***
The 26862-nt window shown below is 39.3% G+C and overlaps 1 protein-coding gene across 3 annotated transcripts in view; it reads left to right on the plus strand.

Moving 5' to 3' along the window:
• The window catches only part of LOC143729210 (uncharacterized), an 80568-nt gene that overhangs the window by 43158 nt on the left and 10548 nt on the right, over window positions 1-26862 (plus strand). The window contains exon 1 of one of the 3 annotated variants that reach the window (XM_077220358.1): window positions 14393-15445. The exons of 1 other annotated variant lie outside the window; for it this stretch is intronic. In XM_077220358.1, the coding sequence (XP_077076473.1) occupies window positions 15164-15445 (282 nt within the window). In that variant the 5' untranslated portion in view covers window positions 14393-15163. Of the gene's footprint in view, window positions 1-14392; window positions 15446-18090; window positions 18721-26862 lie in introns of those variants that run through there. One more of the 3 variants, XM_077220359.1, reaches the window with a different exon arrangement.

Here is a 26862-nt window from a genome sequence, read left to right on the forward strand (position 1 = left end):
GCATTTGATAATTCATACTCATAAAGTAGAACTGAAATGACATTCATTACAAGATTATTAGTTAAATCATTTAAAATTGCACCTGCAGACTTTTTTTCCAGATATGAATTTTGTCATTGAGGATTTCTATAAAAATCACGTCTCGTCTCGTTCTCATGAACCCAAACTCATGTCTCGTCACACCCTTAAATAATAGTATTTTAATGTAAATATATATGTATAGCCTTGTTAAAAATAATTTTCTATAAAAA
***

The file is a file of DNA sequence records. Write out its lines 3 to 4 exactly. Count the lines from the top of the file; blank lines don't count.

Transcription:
• The window catches only part of LOC143729210 (uncharacterized), an 80568-nt gene that overhangs the window by 43158 nt on the left and 10548 nt on the right, over window positions 1-26862 (plus strand). The window contains exon 1 of one of the 3 annotated variants that reach the window (XM_077220358.1): window positions 14393-15445. The exons of 1 other annotated variant lie outside the window; for it this stretch is intronic. In XM_077220358.1, the coding sequence (XP_077076473.1) occupies window positions 15164-15445 (282 nt within the window). In that variant the 5' untranslated portion in view covers window positions 14393-15163. Of the gene's footprint in view, window positions 1-14392; window positions 15446-18090; window positions 18721-26862 lie in introns of those variants that run through there. One more of the 3 variants, XM_077220359.1, reaches the window with a different exon arrangement.

Here is a 26862-nt window from a genome sequence, read left to right on the forward strand (position 1 = left end):